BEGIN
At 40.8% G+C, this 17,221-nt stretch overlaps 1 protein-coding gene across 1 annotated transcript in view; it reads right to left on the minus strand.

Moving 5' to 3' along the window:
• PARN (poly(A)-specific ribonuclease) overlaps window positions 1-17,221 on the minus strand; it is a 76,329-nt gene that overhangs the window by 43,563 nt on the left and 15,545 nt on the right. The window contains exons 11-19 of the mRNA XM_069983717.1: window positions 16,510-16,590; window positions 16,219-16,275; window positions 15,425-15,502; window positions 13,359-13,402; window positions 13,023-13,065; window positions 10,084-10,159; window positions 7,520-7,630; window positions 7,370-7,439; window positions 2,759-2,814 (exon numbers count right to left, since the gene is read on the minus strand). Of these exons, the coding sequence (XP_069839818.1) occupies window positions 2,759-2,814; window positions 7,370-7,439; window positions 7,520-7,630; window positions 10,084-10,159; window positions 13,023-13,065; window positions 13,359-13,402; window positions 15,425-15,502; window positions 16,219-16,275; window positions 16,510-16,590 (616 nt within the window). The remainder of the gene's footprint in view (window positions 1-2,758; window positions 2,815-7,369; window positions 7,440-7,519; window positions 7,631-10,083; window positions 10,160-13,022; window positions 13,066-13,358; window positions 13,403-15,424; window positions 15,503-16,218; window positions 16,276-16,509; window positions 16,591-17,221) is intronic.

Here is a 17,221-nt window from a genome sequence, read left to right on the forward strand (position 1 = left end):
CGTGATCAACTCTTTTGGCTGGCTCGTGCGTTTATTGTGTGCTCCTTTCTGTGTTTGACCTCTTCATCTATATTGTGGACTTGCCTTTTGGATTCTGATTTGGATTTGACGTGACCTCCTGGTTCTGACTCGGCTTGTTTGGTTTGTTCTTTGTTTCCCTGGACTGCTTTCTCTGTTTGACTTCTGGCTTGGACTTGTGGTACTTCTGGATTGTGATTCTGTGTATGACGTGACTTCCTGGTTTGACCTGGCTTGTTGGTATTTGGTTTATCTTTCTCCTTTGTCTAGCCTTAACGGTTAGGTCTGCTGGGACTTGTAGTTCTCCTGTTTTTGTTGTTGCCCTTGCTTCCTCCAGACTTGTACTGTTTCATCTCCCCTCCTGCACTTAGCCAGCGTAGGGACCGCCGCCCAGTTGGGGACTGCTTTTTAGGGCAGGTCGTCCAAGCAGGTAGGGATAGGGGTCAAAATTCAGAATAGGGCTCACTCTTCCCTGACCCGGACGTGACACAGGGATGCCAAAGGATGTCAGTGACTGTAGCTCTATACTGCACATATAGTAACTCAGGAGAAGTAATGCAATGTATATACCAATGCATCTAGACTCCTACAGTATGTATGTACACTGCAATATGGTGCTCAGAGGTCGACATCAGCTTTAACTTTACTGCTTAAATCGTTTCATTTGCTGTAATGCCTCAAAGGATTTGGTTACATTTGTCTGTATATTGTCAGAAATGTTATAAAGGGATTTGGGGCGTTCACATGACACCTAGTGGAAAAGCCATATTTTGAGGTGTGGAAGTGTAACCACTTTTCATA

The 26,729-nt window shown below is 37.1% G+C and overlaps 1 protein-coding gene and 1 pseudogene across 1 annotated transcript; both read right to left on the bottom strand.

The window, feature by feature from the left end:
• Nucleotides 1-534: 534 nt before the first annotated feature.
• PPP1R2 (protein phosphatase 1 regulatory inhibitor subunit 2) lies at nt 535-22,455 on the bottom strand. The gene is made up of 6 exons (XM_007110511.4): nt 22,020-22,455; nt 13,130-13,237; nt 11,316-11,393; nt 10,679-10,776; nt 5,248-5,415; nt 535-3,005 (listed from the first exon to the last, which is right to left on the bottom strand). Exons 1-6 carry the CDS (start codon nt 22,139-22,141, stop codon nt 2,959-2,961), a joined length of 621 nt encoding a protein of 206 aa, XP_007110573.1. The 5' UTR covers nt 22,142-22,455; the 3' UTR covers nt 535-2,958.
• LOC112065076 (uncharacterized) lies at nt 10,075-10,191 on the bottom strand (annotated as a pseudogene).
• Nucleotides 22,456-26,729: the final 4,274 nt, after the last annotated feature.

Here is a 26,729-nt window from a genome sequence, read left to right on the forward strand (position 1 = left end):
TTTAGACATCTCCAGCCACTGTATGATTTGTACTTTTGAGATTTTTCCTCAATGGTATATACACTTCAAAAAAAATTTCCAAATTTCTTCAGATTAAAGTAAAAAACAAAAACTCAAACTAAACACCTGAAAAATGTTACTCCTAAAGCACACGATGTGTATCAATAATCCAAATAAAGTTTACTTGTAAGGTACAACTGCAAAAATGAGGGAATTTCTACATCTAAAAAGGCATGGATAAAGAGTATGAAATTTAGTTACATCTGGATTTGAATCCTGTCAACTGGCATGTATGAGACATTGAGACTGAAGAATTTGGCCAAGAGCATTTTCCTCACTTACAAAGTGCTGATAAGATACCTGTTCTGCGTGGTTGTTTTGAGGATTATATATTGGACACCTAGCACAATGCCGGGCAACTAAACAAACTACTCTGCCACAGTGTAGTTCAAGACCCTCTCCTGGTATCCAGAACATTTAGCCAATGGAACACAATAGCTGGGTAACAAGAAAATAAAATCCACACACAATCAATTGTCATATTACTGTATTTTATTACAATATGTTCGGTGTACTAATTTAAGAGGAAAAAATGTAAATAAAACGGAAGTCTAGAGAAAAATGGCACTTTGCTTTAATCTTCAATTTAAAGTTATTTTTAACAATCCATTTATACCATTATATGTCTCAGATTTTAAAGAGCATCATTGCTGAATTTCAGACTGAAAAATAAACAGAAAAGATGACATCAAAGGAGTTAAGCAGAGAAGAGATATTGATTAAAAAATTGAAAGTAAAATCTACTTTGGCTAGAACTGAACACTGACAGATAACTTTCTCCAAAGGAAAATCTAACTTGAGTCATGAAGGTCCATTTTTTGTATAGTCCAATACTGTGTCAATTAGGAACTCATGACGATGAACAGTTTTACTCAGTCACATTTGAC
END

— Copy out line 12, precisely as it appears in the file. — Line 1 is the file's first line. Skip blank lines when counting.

Here is a 26,729-nt window from a genome sequence, read left to right on the forward strand (position 1 = left end):